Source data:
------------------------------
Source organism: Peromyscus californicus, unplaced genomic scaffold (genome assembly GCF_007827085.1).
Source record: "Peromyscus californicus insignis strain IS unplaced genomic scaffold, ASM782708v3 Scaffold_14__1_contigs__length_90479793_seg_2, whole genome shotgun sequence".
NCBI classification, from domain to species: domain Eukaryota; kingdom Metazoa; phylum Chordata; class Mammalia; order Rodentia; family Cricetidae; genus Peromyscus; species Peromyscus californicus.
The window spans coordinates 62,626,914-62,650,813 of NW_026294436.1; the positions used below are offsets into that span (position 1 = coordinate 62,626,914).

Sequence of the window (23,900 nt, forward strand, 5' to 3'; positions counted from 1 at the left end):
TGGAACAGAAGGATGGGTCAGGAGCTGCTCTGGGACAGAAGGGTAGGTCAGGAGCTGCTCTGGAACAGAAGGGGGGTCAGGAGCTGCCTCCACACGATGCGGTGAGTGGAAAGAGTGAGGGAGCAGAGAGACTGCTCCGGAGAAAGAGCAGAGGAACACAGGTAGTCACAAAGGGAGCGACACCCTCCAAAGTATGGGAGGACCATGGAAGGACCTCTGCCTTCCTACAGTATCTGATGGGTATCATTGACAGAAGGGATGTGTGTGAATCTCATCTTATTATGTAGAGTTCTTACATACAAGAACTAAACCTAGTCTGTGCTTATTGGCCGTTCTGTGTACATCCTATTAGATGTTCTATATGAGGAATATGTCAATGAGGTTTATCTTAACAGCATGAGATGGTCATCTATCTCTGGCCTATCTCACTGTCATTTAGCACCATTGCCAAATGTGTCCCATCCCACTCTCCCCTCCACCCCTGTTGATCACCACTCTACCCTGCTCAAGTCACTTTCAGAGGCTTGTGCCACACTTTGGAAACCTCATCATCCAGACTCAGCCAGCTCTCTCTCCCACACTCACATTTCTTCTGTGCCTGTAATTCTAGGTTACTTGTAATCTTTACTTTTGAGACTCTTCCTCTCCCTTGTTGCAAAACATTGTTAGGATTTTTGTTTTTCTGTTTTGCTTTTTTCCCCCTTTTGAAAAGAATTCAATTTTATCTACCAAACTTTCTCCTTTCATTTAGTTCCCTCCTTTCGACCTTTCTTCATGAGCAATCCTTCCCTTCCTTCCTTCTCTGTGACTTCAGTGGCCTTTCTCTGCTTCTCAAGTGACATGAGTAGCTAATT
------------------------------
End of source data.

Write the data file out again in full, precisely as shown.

Source organism: Peromyscus californicus, unplaced genomic scaffold (genome assembly GCF_007827085.1).
Source record: "Peromyscus californicus insignis strain IS unplaced genomic scaffold, ASM782708v3 Scaffold_14__1_contigs__length_90479793_seg_2, whole genome shotgun sequence".
NCBI classification, from domain to species: domain Eukaryota; kingdom Metazoa; phylum Chordata; class Mammalia; order Rodentia; family Cricetidae; genus Peromyscus; species Peromyscus californicus.
The window spans coordinates 62,626,914-62,650,813 of NW_026294436.1; the positions used below are offsets into that span (position 1 = coordinate 62,626,914).

Sequence of the window (23,900 nt, forward strand, 5' to 3'; positions counted from 1 at the left end):
TGGAACAGAAGGATGGGTCAGGAGCTGCTCTGGGACAGAAGGGTAGGTCAGGAGCTGCTCTGGAACAGAAGGGGGGTCAGGAGCTGCCTCCACACGATGCGGTGAGTGGAAAGAGTGAGGGAGCAGAGAGACTGCTCCGGAGAAAGAGCAGAGGAACACAGGTAGTCACAAAGGGAGCGACACCCTCCAAAGTATGGGAGGACCATGGAAGGACCTCTGCCTTCCTACAGTATCTGATGGGTATCATTGACAGAAGGGATGTGTGTGAATCTCATCTTATTATGTAGAGTTCTTACATACAAGAACTAAACCTAGTCTGTGCTTATTGGCCGTTCTGTGTACATCCTATTAGATGTTCTATATGAGGAATATGTCAATGAGGTTTATCTTAACAGCATGAGATGGTCATCTATCTCTGGCCTATCTCACTGTCATTTAGCACCATTGCCAAATGTGTCCCATCCCACTCTCCCCTCCACCCCTGTTGATCACCACTCTACCCTGCTCAAGTCACTTTCAGAGGCTTGTGCCACACTTTGGAAACCTCATCATCCAGACTCAGCCAGCTCTCTCTCCCACACTCACATTTCTTCTGTGCCTGTAATTCTAGGTTACTTGTAATCTTTACTTTTGAGACTCTTCCTCTCCCTTGTTGCAAAACATTGTTAGGATTTTTGTTTTTCTGTTTTGCTTTTTTCCCCCTTTTGAAAAGAATTCAATTTTATCTACCAAACTTTCTCCTTTCATTTAGTTCCCTCCTTTCGACCTTTCTTCATGAGCAATCCTTCCCTTCCTTCCTTCTCTGTGACTTCAGTGGCCTTTCTCTGCTTCTCAAGTGACATGAGTAGCTAATT